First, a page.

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90s Slang You Should Know


[snook, snoo k] /snuk, snʊk/
noun, plural (especially collectively) snook (especially referring to two or more kinds or species) snooks.
any basslike fish of the genus Centropomus, especially C. undecimalis, inhabiting waters off Florida and the West Indies and south to Brazil, valued as food and game.
any of several related marine fishes.
Origin of snook1
First recorded in 1690-1700, snook is from the Dutch word snoek


[snoo k, snook] /snʊk, snuk/
a gesture of defiance, disrespect, or derision.
cock a / one's snook, to thumb the nose:
a painter who cocks a snook at traditional techniques.
Also, cock a snoot.
First recorded in 1875-80; origin uncertain Unabridged
Based on the Random House Dictionary, © Random House, Inc. 2017.
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Examples from the Web for snook
Historical Examples
  • Nine hours out from snook's Arm and six with the school without pointing a gun!

  • All efforts to get snook to talk about his hunting exploits were unavailing.

    Adventures in Alaska Samuel Hall Young
  • Ned noticed that Mr. snook grasped the sides of the seat with nervous hands, as if he expected something to happen at any moment.

  • All right, answered Mr. snook, who hurried off, looking over his shoulder as if he feared he might see more spiders.

  • Owing to this dark stripe the cobia is sometimes called sergeant-fish, thus confounding it with the snook.

    Bass, Pike, Perch, and Others James Alexander Henshall
  • And so it came to pass, in due course of time, that the Clyde dropped him at snook's Arm.

  • His ear was often on the ground that morning and twice he left Jack "to snook" out to the trail and look for tracks.

    In the Days of Poor Richard Irving Bacheller
  • Vanderput and snook, the story dealing with bills of exchange, was the favorite with Mr. Hallam.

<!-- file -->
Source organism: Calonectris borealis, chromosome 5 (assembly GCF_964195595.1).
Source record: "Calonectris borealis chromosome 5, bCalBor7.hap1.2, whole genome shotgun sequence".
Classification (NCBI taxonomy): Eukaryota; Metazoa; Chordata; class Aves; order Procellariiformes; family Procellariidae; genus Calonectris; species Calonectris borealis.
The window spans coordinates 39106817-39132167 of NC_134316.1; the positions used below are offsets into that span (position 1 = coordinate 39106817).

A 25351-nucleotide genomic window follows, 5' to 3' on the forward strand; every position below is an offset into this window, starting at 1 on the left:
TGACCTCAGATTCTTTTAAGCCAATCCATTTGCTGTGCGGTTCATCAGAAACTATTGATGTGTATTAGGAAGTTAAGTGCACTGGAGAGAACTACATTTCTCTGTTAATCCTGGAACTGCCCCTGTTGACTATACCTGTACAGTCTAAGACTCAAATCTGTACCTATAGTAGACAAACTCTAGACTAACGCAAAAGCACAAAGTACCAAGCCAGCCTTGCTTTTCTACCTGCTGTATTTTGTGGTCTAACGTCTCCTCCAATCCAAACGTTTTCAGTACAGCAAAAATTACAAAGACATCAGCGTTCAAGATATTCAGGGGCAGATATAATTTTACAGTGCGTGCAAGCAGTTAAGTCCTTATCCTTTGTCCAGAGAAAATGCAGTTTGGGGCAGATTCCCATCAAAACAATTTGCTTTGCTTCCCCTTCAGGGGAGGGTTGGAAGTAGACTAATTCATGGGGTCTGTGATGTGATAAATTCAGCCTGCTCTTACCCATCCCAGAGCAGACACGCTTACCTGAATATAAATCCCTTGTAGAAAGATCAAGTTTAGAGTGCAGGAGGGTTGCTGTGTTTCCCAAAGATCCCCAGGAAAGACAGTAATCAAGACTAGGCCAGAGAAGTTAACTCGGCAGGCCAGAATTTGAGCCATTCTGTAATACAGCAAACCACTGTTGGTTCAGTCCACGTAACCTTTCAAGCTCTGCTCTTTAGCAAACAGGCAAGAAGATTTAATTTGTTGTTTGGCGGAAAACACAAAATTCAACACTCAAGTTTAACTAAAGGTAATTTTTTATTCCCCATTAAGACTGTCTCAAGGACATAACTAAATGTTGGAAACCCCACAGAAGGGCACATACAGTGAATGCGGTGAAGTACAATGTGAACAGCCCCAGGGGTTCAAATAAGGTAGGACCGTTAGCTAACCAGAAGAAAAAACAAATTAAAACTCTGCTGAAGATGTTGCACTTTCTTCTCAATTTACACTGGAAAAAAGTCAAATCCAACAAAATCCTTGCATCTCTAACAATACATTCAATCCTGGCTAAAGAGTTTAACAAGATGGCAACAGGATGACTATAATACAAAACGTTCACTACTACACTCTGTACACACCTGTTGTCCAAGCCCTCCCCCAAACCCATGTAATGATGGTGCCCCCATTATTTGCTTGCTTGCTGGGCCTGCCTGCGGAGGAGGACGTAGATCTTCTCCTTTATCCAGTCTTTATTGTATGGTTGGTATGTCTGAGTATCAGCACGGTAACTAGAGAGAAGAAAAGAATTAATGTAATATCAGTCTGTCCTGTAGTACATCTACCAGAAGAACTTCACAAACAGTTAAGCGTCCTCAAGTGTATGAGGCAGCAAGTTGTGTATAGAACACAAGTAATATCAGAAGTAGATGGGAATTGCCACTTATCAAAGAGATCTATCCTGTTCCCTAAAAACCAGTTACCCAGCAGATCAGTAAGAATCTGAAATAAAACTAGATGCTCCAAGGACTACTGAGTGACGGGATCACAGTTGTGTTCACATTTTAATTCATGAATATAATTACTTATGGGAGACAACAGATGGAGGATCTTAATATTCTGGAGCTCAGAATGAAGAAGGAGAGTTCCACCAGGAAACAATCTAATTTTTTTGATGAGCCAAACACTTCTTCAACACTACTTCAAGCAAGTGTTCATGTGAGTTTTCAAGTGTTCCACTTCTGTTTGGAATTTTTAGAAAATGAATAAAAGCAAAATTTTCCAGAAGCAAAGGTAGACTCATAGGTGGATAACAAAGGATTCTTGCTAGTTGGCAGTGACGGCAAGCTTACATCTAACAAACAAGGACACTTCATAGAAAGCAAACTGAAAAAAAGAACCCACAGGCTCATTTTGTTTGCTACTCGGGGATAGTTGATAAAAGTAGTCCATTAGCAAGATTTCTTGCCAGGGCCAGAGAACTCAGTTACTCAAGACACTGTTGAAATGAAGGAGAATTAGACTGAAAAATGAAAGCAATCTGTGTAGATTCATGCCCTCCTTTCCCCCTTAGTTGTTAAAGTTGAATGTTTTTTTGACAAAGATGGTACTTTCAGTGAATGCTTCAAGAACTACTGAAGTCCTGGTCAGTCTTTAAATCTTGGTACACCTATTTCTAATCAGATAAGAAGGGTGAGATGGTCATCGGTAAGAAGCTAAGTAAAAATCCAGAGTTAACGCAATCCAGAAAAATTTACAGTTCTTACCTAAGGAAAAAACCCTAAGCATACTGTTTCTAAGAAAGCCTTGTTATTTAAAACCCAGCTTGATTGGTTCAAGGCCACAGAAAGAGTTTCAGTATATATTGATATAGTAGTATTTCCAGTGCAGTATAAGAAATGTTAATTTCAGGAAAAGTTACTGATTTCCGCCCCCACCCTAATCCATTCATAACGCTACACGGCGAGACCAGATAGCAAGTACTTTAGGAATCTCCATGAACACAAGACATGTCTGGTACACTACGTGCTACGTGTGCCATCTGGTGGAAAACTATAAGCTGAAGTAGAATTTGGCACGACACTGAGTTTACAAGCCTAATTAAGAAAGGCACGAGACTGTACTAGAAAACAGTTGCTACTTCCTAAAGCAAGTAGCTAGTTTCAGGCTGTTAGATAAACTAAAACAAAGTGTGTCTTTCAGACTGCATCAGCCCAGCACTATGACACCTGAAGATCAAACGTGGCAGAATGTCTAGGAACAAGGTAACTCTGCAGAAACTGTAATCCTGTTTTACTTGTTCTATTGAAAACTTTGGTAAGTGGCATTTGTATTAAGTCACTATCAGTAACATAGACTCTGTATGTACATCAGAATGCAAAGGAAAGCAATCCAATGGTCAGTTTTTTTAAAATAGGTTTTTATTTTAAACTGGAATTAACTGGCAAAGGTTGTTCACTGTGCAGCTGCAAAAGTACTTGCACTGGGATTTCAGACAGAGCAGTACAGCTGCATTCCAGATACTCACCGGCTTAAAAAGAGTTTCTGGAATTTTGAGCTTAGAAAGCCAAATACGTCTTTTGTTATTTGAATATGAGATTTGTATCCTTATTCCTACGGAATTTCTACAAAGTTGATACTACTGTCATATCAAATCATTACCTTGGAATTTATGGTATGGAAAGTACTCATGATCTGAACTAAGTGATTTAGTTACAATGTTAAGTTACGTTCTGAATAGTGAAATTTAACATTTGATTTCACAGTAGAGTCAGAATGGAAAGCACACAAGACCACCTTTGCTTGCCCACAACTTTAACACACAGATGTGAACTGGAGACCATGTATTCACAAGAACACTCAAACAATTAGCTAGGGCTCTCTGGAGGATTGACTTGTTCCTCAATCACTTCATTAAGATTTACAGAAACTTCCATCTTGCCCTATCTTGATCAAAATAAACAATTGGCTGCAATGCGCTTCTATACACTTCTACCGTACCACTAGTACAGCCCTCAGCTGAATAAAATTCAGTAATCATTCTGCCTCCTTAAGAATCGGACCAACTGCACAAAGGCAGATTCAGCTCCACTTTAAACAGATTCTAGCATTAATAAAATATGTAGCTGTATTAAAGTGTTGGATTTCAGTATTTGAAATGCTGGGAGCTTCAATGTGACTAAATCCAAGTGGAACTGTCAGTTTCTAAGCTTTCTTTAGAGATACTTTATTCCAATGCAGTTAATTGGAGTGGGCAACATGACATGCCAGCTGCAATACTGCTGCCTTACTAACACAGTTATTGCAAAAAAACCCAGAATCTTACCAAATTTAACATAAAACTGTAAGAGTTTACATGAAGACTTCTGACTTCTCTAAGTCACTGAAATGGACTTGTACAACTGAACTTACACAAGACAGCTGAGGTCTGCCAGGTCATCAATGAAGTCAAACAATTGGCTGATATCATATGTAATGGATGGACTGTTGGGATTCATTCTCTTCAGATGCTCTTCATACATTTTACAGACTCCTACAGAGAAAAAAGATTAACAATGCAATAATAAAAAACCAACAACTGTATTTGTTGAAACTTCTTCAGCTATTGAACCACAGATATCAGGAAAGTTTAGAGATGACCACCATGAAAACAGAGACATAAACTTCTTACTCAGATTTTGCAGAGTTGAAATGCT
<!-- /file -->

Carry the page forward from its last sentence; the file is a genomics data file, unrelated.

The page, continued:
Harriet Martineau Florence Fenwick Miller
  • At first I could see nobody; then I discovered the huge bulk of old snook, the hootz-hunter, crouching behind a stump.

    Adventures in Alaska Samuel Hall Young
  • Along the edges of shoals and mud-flats and over grassy banks the snook will be found at home.

    Bass, Pike, Perch, and Others James Alexander Henshall
British Dictionary definitions for snook


noun (pl) snook, snooks
any of several large game fishes of the genus Centropomus, esp C. undecimalis of tropical American marine and fresh waters: family Centropomidae (robalos)
(Austral) the sea pike Australuzza novaehollandiae
Word Origin
C17: from Dutch snoek pike


(Brit) cock a snook
  1. to make a rude gesture by putting one thumb to the nose with the fingers of the hand outstretched
  2. to show contempt by being insulting or offensive
Word Origin
C19: of obscure origin
Collins English Dictionary - Complete & Unabridged 2012 Digital Edition
© William Collins Sons & Co. Ltd. 1979, 1986 © HarperCollins
Publishers 1998, 2000, 2003, 2005, 2006, 2007, 2009, 2012
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Word Origin and History for snook

"derisive gesture," 1791, of unknown origin.

Online Etymology Dictionary, © 2010 Douglas Harper
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